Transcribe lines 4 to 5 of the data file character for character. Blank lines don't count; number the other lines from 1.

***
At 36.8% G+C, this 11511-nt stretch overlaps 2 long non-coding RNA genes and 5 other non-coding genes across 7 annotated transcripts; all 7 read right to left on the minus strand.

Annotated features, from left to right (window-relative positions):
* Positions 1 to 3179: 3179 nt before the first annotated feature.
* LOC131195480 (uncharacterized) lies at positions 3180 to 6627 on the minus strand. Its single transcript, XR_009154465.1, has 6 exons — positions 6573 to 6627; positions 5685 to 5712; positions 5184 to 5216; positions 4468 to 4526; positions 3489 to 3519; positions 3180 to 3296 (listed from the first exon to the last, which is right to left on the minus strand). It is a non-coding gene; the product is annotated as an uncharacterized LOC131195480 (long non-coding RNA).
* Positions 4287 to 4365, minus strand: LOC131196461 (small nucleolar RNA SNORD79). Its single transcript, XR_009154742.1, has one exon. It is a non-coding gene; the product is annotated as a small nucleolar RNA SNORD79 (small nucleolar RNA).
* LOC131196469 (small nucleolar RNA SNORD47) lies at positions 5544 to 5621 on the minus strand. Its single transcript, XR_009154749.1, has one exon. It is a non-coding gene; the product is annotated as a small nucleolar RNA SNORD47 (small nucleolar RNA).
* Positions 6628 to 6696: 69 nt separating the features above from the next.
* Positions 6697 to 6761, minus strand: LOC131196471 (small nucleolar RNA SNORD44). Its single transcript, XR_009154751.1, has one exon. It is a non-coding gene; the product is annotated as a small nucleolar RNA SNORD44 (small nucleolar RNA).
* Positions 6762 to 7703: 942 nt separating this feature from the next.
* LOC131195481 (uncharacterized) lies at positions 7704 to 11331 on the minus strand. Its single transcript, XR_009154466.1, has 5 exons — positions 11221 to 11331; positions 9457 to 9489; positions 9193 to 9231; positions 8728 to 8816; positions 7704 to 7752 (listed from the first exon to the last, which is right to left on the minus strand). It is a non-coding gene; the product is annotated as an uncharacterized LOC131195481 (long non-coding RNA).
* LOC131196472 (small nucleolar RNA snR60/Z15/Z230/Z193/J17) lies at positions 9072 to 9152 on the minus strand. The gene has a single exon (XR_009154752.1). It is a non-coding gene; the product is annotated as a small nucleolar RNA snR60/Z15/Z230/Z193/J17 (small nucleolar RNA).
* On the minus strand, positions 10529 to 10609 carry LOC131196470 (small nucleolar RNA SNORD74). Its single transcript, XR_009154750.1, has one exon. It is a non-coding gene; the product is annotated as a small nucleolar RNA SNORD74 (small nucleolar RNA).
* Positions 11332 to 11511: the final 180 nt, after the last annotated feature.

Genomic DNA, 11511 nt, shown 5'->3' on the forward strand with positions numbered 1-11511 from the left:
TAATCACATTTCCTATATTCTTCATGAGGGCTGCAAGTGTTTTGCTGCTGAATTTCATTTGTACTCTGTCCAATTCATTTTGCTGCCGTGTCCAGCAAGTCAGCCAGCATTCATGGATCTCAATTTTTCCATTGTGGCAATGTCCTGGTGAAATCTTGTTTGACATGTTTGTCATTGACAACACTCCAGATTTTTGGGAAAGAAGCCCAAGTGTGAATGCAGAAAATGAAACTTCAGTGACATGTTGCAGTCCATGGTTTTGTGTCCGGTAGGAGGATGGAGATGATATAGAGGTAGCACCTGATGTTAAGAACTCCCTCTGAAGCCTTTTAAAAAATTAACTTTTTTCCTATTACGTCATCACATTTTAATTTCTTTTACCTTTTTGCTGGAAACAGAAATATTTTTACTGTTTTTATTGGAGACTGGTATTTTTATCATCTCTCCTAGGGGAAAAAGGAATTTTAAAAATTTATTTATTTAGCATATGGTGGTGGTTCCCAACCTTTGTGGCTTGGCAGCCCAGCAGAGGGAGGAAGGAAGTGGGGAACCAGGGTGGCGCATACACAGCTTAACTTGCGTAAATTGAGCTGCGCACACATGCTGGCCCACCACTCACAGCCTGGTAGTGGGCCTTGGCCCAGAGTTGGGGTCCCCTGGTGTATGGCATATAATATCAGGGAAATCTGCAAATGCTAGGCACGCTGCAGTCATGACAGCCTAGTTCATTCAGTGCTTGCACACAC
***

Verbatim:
* LOC131195480 (uncharacterized) lies at positions 3180 to 6627 on the minus strand. Its single transcript, XR_009154465.1, has 6 exons — positions 6573 to 6627; positions 5685 to 5712; positions 5184 to 5216; positions 4468 to 4526; positions 3489 to 3519; positions 3180 to 3296 (listed from the first exon to the last, which is right to left on the minus strand). It is a non-coding gene; the product is annotated as an uncharacterized LOC131195480 (long non-coding RNA).
* Positions 4287 to 4365, minus strand: LOC131196461 (small nucleolar RNA SNORD79). Its single transcript, XR_009154742.1, has one exon. It is a non-coding gene; the product is annotated as a small nucleolar RNA SNORD79 (small nucleolar RNA).